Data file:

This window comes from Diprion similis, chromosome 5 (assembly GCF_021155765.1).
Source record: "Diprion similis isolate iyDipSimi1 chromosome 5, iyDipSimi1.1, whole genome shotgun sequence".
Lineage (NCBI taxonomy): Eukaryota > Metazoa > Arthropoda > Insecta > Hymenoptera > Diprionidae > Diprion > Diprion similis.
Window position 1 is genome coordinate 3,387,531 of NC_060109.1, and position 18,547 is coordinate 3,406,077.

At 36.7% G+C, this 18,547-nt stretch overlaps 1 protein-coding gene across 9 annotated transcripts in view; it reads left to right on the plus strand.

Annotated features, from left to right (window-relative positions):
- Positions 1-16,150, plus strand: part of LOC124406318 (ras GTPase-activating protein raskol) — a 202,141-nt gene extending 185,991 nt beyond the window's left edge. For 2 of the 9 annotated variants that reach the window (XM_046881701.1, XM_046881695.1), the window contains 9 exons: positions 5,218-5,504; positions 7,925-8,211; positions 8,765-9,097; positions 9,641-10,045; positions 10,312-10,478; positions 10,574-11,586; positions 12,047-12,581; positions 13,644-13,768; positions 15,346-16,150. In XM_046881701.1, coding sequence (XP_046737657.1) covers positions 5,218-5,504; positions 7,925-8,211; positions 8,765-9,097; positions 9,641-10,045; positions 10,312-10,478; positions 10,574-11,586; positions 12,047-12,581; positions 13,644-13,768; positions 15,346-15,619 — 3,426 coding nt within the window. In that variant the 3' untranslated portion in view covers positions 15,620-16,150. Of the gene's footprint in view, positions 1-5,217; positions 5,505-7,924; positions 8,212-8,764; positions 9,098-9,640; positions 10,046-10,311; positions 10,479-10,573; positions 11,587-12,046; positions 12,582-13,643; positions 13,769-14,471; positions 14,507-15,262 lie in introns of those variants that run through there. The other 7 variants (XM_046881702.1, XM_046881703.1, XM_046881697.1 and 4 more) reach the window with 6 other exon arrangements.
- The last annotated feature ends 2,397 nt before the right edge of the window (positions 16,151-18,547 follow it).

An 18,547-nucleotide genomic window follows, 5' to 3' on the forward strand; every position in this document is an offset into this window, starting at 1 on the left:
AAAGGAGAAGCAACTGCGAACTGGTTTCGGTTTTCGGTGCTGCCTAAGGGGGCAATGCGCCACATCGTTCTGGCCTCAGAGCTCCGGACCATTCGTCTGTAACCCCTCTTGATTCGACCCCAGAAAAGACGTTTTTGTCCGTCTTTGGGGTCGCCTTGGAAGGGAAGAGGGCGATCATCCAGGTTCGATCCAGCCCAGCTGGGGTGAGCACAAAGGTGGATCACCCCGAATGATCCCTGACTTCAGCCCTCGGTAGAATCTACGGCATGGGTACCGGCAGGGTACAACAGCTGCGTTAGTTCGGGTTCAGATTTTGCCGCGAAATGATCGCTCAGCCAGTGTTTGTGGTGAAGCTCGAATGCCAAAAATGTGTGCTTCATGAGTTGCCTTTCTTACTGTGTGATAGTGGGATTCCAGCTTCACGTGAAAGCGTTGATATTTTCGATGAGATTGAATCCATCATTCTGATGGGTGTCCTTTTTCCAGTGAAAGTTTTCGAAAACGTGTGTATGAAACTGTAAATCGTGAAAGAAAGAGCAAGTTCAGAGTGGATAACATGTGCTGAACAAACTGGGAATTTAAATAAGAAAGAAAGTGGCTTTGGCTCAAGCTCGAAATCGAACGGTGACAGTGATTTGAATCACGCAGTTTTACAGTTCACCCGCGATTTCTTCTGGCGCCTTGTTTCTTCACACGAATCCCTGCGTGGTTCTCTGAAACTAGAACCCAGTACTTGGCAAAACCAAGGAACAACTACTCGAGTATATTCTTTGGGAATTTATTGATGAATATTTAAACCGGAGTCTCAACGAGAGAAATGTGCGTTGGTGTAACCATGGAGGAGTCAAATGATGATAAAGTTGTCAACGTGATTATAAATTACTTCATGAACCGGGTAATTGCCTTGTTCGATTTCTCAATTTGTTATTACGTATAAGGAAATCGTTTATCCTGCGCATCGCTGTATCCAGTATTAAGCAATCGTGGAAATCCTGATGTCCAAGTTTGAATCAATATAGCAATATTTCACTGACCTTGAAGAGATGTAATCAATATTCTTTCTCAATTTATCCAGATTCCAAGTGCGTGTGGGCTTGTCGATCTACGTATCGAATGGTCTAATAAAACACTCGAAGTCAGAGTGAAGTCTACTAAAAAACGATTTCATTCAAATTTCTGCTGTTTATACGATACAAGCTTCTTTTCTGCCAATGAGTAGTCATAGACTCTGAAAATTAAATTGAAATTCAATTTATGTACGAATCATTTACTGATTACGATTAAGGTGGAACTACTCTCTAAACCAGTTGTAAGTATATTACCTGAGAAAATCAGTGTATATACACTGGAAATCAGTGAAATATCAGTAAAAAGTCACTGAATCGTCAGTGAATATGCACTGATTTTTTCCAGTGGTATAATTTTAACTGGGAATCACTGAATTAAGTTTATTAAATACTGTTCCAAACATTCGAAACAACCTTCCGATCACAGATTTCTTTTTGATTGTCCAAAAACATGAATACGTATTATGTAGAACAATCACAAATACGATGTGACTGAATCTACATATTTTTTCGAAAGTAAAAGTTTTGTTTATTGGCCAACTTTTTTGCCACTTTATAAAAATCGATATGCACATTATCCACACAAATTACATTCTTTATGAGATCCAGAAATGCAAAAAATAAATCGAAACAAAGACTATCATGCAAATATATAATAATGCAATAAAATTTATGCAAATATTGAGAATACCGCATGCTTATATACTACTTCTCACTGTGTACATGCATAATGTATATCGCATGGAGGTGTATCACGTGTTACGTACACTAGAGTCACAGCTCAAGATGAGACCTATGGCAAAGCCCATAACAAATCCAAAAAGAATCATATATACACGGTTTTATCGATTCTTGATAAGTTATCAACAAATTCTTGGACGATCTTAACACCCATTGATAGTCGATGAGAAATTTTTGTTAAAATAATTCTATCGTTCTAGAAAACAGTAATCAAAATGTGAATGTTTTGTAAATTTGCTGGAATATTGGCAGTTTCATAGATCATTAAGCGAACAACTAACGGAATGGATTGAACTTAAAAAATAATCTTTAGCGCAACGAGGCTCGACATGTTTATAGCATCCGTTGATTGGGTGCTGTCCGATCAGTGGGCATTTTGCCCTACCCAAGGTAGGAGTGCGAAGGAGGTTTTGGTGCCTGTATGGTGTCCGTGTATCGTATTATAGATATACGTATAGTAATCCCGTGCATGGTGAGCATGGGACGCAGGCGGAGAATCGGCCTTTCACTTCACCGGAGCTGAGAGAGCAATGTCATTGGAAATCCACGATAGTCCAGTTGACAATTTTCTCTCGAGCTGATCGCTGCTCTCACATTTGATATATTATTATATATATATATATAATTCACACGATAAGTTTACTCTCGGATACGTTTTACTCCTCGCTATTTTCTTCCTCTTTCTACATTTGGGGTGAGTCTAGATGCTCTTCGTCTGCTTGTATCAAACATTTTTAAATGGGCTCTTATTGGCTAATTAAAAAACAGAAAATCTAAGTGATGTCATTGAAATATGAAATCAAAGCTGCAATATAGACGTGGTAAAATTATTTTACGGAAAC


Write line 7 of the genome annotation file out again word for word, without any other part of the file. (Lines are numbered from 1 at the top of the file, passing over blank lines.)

- Positions 1-16,150, plus strand: part of LOC124406318 (ras GTPase-activating protein raskol) — a 202,141-nt gene extending 185,991 nt beyond the window's left edge. For 2 of the 9 annotated variants that reach the window (XM_046881701.1, XM_046881695.1), the window contains 9 exons: positions 5,218-5,504; positions 7,925-8,211; positions 8,765-9,097; positions 9,641-10,045; positions 10,312-10,478; positions 10,574-11,586; positions 12,047-12,581; positions 13,644-13,768; positions 15,346-16,150. In XM_046881701.1, coding sequence (XP_046737657.1) covers positions 5,218-5,504; positions 7,925-8,211; positions 8,765-9,097; positions 9,641-10,045; positions 10,312-10,478; positions 10,574-11,586; positions 12,047-12,581; positions 13,644-13,768; positions 15,346-15,619 — 3,426 coding nt within the window. In that variant the 3' untranslated portion in view covers positions 15,620-16,150. Of the gene's footprint in view, positions 1-5,217; positions 5,505-7,924; positions 8,212-8,764; positions 9,098-9,640; positions 10,046-10,311; positions 10,479-10,573; positions 11,587-12,046; positions 12,582-13,643; positions 13,769-14,471; positions 14,507-15,262 lie in introns of those variants that run through there. The other 7 variants (XM_046881702.1, XM_046881703.1, XM_046881697.1 and 4 more) reach the window with 6 other exon arrangements.